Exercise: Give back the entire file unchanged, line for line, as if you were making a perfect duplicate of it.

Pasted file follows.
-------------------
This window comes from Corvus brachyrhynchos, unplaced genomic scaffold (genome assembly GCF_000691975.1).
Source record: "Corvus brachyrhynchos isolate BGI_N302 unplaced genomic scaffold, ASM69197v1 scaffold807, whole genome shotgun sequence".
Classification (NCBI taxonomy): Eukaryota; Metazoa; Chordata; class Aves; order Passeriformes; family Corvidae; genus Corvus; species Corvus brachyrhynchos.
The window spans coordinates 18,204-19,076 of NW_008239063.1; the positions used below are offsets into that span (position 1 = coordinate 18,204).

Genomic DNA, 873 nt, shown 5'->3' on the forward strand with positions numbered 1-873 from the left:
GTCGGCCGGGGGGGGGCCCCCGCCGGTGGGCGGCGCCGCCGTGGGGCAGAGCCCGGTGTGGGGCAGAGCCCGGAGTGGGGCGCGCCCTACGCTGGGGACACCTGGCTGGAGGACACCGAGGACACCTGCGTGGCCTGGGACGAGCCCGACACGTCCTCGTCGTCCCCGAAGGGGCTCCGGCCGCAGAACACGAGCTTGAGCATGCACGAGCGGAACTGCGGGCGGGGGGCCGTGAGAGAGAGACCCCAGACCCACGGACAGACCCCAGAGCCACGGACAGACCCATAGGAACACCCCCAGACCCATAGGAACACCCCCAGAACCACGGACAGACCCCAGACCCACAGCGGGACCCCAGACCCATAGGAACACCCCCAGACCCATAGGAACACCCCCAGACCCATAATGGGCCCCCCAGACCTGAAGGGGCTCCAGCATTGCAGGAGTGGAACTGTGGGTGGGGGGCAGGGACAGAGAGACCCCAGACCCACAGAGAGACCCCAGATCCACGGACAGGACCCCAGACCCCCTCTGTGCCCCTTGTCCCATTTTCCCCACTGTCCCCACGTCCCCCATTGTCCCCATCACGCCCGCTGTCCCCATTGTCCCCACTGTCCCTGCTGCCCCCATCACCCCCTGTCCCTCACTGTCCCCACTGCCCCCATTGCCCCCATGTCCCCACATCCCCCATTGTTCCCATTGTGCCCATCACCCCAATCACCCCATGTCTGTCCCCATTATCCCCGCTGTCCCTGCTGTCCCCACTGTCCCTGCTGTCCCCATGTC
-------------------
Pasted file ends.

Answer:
This window comes from Corvus brachyrhynchos, unplaced genomic scaffold (genome assembly GCF_000691975.1).
Source record: "Corvus brachyrhynchos isolate BGI_N302 unplaced genomic scaffold, ASM69197v1 scaffold807, whole genome shotgun sequence".
Classification (NCBI taxonomy): Eukaryota; Metazoa; Chordata; class Aves; order Passeriformes; family Corvidae; genus Corvus; species Corvus brachyrhynchos.
The window spans coordinates 18,204-19,076 of NW_008239063.1; the positions used below are offsets into that span (position 1 = coordinate 18,204).

Genomic DNA, 873 nt, shown 5'->3' on the forward strand with positions numbered 1-873 from the left:
GTCGGCCGGGGGGGGGCCCCCGCCGGTGGGCGGCGCCGCCGTGGGGCAGAGCCCGGTGTGGGGCAGAGCCCGGAGTGGGGCGCGCCCTACGCTGGGGACACCTGGCTGGAGGACACCGAGGACACCTGCGTGGCCTGGGACGAGCCCGACACGTCCTCGTCGTCCCCGAAGGGGCTCCGGCCGCAGAACACGAGCTTGAGCATGCACGAGCGGAACTGCGGGCGGGGGGCCGTGAGAGAGAGACCCCAGACCCACGGACAGACCCCAGAGCCACGGACAGACCCATAGGAACACCCCCAGACCCATAGGAACACCCCCAGAACCACGGACAGACCCCAGACCCACAGCGGGACCCCAGACCCATAGGAACACCCCCAGACCCATAGGAACACCCCCAGACCCATAATGGGCCCCCCAGACCTGAAGGGGCTCCAGCATTGCAGGAGTGGAACTGTGGGTGGGGGGCAGGGACAGAGAGACCCCAGACCCACAGAGAGACCCCAGATCCACGGACAGGACCCCAGACCCCCTCTGTGCCCCTTGTCCCATTTTCCCCACTGTCCCCACGTCCCCCATTGTCCCCATCACGCCCGCTGTCCCCATTGTCCCCACTGTCCCTGCTGCCCCCATCACCCCCTGTCCCTCACTGTCCCCACTGCCCCCATTGCCCCCATGTCCCCACATCCCCCATTGTTCCCATTGTGCCCATCACCCCAATCACCCCATGTCTGTCCCCATTATCCCCGCTGTCCCTGCTGTCCCCACTGTCCCTGCTGTCCCCATGTC